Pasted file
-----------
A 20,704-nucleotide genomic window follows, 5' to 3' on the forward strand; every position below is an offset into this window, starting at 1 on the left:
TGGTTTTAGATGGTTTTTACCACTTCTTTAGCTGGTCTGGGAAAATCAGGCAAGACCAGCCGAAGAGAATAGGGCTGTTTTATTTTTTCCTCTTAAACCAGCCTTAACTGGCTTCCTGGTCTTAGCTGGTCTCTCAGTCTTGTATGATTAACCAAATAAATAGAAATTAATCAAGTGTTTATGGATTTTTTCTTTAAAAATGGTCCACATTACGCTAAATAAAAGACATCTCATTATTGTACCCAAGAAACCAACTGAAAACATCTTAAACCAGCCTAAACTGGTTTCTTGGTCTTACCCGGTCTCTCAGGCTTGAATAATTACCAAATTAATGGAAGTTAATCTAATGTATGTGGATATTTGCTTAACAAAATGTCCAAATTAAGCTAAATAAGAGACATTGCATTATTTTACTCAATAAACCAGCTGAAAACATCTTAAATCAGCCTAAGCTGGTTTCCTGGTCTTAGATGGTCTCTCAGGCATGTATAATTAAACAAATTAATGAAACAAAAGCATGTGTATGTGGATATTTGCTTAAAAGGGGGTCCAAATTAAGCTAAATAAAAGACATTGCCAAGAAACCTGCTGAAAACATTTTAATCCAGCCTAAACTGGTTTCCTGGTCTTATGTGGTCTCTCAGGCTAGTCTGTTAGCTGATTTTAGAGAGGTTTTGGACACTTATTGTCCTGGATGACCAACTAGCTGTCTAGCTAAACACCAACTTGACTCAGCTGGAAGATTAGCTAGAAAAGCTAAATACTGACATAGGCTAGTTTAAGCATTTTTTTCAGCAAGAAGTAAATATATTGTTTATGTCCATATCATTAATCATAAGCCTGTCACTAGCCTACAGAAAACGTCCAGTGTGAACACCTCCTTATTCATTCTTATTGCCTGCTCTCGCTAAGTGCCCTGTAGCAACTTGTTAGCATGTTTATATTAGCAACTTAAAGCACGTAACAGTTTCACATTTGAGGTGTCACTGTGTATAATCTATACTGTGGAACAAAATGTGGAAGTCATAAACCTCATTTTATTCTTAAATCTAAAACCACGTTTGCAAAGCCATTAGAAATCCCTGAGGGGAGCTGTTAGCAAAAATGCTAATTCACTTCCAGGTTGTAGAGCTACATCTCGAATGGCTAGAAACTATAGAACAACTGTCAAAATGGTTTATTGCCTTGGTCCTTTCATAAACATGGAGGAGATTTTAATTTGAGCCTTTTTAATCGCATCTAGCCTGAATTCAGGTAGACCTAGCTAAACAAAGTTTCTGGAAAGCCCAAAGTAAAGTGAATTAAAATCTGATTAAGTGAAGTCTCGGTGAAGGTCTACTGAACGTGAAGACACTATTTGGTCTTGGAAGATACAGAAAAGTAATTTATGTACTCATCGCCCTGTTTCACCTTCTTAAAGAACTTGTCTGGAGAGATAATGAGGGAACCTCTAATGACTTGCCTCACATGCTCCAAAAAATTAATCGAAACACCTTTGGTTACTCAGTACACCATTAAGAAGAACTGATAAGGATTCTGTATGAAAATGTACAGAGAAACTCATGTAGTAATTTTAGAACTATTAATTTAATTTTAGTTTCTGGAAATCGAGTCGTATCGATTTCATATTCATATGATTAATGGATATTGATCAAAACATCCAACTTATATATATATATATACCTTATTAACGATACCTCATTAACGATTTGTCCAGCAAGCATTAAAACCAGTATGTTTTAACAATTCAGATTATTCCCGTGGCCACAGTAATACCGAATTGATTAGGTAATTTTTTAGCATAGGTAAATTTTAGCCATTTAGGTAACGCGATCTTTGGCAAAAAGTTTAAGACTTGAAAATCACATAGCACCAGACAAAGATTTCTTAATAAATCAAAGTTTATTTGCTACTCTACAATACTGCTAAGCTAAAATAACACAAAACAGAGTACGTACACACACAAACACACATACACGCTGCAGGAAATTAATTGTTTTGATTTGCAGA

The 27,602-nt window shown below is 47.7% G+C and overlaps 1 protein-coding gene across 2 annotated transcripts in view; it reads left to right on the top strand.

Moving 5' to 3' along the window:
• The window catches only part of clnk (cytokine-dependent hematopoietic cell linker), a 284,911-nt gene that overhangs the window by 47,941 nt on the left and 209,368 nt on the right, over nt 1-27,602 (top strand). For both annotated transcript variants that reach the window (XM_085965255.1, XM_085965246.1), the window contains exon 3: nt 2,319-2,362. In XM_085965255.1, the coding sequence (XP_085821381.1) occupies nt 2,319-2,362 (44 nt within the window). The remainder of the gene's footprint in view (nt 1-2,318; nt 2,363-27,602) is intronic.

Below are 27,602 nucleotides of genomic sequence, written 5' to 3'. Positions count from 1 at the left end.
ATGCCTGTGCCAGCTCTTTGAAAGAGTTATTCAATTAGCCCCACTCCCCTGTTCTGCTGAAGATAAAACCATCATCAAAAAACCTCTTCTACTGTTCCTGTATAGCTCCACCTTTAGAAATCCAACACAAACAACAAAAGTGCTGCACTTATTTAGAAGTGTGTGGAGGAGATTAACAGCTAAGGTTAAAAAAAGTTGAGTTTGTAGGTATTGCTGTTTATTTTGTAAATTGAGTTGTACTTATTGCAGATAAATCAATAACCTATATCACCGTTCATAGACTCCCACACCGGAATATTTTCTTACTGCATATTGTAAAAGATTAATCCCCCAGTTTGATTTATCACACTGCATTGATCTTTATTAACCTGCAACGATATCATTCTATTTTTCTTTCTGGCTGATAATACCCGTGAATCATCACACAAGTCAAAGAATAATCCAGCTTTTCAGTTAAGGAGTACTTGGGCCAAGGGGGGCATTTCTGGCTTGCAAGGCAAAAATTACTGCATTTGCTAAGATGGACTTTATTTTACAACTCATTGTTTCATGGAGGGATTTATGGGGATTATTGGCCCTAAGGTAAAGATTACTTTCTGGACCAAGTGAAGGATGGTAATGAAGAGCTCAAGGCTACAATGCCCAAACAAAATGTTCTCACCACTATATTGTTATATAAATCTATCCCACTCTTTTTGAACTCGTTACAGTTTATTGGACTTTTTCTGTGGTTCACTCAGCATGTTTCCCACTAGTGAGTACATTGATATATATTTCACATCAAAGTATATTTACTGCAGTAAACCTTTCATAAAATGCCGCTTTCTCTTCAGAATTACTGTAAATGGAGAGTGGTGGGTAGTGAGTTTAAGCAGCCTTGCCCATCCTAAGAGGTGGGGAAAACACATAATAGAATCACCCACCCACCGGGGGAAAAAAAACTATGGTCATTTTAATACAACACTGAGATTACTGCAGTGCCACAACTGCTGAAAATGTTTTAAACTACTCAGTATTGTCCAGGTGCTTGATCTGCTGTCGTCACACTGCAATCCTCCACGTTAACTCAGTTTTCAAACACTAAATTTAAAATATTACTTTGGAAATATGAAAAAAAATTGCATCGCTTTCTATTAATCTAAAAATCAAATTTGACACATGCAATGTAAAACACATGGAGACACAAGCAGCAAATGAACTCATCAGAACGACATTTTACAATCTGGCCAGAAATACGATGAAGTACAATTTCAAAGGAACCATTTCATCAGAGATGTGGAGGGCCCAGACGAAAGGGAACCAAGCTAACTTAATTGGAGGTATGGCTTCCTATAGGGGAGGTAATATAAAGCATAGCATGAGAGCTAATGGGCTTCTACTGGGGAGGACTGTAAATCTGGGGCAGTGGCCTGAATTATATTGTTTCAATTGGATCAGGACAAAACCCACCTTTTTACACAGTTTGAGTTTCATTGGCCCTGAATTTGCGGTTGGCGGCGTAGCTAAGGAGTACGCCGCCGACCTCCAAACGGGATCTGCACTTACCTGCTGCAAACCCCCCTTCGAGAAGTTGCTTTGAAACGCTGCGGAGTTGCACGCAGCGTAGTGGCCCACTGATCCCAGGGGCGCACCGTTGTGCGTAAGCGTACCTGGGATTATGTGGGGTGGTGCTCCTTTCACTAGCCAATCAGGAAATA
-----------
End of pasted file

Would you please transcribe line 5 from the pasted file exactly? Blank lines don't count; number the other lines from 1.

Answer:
• The window catches only part of clnk (cytokine-dependent hematopoietic cell linker), a 284,911-nt gene that overhangs the window by 47,941 nt on the left and 209,368 nt on the right, over nt 1-27,602 (top strand). For both annotated transcript variants that reach the window (XM_085965255.1, XM_085965246.1), the window contains exon 3: nt 2,319-2,362. In XM_085965255.1, the coding sequence (XP_085821381.1) occupies nt 2,319-2,362 (44 nt within the window). The remainder of the gene's footprint in view (nt 1-2,318; nt 2,363-27,602) is intronic.